And this approach explains why stories of change and variation/mutability of sexual attraction are treated by the pro-gay lobby with such scorn. If the starting point of ethical debate is *not* the Bible but rather human reason and experience, then the existence of personal experiences that seems to contradict an experience sourced anthropology ("I have always felt different or gay, so I must always have been gay") is a threat to any ethical system based upon that anthropology. If the ethical discussion is predicated by an assumption that sexuality is fixed, then a personal testimony that sexuality is fluid presents a challenge to the pattern of morality that has been carefully constructed upon the assumptions mentioned above (the immutabilty of sexual desire).

This is, I believe, why I receive so much correspondence and comment on this blog expressing sheer disbelief at my story and communicating the clear suggestion that I am lying when I relate that my sexual attractions have remarkably altered. The rejection of my story is not because the rejector has any scientific evidence to suggest that such a change has not occured. The fact of the matter is that ultimately same-sex attraction is a self-reported phenomenom and cannot be identified biologically in the same way that race or sex can (and that is not to suggest that that in itself proves in any way that homosexual attraction is not biologic in origin, rather that it cannot be diagnosed the same way that other human "ontologies" can be, independently of any social observation of the subject), and therefore the collation of the experience of same-sex attraction *must* take the same form as the collation of the experience of variance in sexual attraction. If someone says that are attracted to people of the same-sex they are intrinsically believed by the pro-gay camp. If they report that this used to be the case but now they are attracted to people of the other sex they are disbelieved.

I want to suggest therefore that the rejection of such testimonies comes not from any scientific basis, but rather because the acceptance of such testimonies would fundamentally undermine the anthropology that has been assumed by the pro-gay argument. If the argument about the morality of same-sex activity rests in part upon the immutability of same-sex attraction, then that argument collapses when sexual attraction is shown to be mutable. The response therefore is to simply deny that such a variation in sexual attraction has occured, not through any scientific observation but unconscioulsy on the basis that accepting such a testimony destroys one’s own paradigm upon which so many life choices have been made.

Of course, the conservative position does not have this problem. The conservative anthropology is absolutely content to accept that many, many people who self-identify as homosexual have experienced a dissonance from their peers from a very early age. It can even accept the self-reporting of those who have attempted to change their sexual orientation and have seen little or no change. None of these things in any sense impact upon its axiomatic basis. The (well though out) conservative anthropology, while refusing to define people by their sexual attractions or to permit any prescription of sexual behaviour on that basis, is equally not perturbed by scientific developments which suggest that there may indeed be some form of biological constituent in the development of sexual attraction. None of these things affect the conservative anthropology, because the ethical framework it has developed upon its anthropology is not altered by any of these things. Even if it is clearly demonstrated that homosexual attraction is 90% biological, that does not change the basis of the moral judgement, based on Scripture, that all homosexual practice is sinful. Such a moral judgement does not in any sense rest upon the causation of homosexual attraction but rather is concerned with the ethicisity of homosexual activity as defined by Scripture, not human experience or reason.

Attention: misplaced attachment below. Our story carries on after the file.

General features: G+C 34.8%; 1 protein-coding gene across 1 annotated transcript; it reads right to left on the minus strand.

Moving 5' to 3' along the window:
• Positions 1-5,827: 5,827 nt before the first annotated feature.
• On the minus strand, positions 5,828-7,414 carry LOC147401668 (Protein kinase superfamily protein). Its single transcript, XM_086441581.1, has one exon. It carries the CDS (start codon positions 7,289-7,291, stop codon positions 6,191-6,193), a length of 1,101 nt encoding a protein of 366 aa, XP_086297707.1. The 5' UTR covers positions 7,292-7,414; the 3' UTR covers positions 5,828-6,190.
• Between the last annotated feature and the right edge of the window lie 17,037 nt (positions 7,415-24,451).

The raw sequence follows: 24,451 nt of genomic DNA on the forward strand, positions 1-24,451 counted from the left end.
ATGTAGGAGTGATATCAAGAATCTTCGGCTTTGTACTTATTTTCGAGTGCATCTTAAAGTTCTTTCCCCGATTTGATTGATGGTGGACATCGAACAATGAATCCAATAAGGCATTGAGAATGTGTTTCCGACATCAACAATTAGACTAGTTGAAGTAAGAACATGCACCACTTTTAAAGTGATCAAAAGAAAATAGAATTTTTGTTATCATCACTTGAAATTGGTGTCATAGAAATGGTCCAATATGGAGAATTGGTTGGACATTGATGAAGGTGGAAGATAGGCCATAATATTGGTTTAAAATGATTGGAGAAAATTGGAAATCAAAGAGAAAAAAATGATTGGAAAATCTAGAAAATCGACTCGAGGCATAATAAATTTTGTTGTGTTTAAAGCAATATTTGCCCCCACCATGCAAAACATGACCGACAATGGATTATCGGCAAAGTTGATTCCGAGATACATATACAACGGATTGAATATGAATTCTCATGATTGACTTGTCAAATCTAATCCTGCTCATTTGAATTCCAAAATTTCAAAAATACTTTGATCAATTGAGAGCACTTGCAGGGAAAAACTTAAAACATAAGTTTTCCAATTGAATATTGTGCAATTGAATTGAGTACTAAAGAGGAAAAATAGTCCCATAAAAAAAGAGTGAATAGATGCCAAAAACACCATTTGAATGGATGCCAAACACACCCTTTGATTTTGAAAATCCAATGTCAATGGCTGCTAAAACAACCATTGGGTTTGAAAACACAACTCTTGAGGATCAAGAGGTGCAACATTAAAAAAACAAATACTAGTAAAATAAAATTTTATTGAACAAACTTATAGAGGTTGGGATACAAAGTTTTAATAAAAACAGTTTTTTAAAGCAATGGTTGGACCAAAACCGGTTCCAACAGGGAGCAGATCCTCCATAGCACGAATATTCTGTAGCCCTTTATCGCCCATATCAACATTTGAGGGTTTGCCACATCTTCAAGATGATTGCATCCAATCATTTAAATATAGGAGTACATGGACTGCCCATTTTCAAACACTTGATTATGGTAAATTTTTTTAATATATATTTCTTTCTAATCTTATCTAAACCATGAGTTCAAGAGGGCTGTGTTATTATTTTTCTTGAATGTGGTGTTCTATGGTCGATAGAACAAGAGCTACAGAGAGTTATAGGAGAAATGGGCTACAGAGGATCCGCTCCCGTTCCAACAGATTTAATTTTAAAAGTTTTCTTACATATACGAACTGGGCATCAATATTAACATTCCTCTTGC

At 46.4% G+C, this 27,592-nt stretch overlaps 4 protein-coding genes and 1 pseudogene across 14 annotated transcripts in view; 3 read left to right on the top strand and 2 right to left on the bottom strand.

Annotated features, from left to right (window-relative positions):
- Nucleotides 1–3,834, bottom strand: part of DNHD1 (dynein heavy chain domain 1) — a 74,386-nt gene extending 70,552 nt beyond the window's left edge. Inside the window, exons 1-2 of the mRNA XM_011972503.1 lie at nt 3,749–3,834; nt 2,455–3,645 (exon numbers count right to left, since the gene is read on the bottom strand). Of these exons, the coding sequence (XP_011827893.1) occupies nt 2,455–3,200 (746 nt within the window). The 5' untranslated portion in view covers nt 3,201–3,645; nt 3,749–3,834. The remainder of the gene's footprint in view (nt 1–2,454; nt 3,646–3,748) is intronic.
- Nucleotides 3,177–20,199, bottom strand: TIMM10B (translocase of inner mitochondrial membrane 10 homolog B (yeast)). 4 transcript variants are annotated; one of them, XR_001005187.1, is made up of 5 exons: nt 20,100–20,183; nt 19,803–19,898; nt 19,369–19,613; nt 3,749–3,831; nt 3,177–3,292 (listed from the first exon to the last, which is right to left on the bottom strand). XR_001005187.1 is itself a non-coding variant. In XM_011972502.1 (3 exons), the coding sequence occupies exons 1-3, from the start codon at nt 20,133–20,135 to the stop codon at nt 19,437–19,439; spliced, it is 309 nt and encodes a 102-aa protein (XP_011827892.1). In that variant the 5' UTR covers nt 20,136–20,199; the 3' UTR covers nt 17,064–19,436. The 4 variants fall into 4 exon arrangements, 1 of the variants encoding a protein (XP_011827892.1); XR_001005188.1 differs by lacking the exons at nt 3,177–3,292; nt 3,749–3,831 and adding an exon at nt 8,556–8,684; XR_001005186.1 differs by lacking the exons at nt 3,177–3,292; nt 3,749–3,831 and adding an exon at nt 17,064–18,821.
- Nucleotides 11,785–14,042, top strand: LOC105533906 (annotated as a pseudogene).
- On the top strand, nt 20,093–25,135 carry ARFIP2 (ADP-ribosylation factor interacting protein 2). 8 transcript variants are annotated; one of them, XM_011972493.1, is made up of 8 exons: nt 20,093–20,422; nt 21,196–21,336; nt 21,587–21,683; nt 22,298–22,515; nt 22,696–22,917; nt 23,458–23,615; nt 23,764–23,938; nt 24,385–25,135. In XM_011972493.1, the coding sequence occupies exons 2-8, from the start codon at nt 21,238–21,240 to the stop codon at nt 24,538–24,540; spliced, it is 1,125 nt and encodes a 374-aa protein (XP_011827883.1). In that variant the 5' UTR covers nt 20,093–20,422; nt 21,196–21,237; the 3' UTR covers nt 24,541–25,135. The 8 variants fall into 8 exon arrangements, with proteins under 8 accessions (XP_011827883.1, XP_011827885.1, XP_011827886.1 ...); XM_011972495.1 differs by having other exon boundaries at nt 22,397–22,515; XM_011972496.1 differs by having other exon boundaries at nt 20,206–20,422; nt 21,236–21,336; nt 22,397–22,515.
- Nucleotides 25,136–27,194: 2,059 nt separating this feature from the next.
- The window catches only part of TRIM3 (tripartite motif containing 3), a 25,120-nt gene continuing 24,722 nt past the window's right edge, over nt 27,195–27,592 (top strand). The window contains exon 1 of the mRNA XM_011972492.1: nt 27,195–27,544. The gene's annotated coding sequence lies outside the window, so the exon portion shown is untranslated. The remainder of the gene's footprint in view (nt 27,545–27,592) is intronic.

And this ultimately is why the conservative anthropology is vastly superior to the pro-gay anthropology, for it can encompass within its understanding of human being and behaviour the pro-gay experience in a manner that the pro-gay anthropology cannot do with the conservative post-gay experience. This is a crucial problem for the pro-gay side and under any possible understanding of logic means that they fall foul of the simple principle of Occam’s Razor, that the understanding that makes the fewest assumptions is the most logically reasonable. The pro-gay argument *must* assume that the self-reporting of variation in sexual attraction of conservative post-gays is falacious – the conservative anthropology does not have to make such an assumption about the self-reporting of sexual attraction by self-identified gays.

In all my conversations with liberals and conservatives I have yet to hear a reasonable response to this problem I am asserting with the pro-gay argument. It is not just a huge logical hole in the pro-gay anthropology, it is the practical reason why I and others receive so much scorn from those on the other side of the argument. Were there to be absolutely any acceptance that our testimonies were true (indeed if just one of our testimonies were true) then a whole series of ethical judgements, life-style choices and theological reflections by the pro-gay side are instantly undermined. Such an acceptance of the fallacy of their position is inconceivable to them, so instead they attempt to denigrate and deny that which would otherwise remove the basis of their anthropology.